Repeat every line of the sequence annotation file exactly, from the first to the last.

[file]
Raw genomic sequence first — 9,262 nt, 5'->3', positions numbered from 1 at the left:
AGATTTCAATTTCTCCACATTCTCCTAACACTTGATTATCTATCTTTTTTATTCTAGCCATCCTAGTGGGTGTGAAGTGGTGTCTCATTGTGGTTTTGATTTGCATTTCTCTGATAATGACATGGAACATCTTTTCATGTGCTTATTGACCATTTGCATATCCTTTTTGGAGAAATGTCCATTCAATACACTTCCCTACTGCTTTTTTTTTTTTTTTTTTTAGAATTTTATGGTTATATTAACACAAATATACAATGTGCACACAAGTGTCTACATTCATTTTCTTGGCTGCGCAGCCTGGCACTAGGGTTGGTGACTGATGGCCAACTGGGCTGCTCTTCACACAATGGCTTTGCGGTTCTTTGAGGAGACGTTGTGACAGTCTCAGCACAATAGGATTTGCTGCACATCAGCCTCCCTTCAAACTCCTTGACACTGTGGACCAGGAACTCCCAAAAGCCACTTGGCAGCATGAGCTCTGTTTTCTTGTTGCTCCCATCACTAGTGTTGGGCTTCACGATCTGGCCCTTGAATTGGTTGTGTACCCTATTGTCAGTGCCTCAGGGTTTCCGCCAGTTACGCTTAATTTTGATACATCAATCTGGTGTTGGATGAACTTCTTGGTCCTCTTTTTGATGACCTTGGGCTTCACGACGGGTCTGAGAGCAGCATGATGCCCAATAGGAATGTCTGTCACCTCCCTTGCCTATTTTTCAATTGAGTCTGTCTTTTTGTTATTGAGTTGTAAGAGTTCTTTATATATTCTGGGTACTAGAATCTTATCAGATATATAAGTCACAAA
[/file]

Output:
Raw genomic sequence first — 9,262 nt, 5'->3', positions numbered from 1 at the left:
AGATTTCAATTTCTCCACATTCTCCTAACACTTGATTATCTATCTTTTTTATTCTAGCCATCCTAGTGGGTGTGAAGTGGTGTCTCATTGTGGTTTTGATTTGCATTTCTCTGATAATGACATGGAACATCTTTTCATGTGCTTATTGACCATTTGCATATCCTTTTTGGAGAAATGTCCATTCAATACACTTCCCTACTGCTTTTTTTTTTTTTTTTTTTAGAATTTTATGGTTATATTAACACAAATATACAATGTGCACACAAGTGTCTACATTCATTTTCTTGGCTGCGCAGCCTGGCACTAGGGTTGGTGACTGATGGCCAACTGGGCTGCTCTTCACACAATGGCTTTGCGGTTCTTTGAGGAGACGTTGTGACAGTCTCAGCACAATAGGATTTGCTGCACATCAGCCTCCCTTCAAACTCCTTGACACTGTGGACCAGGAACTCCCAAAAGCCACTTGGCAGCATGAGCTCTGTTTTCTTGTTGCTCCCATCACTAGTGTTGGGCTTCACGATCTGGCCCTTGAATTGGTTGTGTACCCTATTGTCAGTGCCTCAGGGTTTCCGCCAGTTACGCTTAATTTTGATACATCAATCTGGTGTTGGATGAACTTCTTGGTCCTCTTTTTGATGACCTTGGGCTTCACGACGGGTCTGAGAGCAGCATGATGCCCAATAGGAATGTCTGTCACCTCCCTTGCCTATTTTTCAATTGAGTCTGTCTTTTTGTTATTGAGTTGTAAGAGTTCTTTATATATTCTGGGTACTAGAATCTTATCAGATATATAAGTCACAAA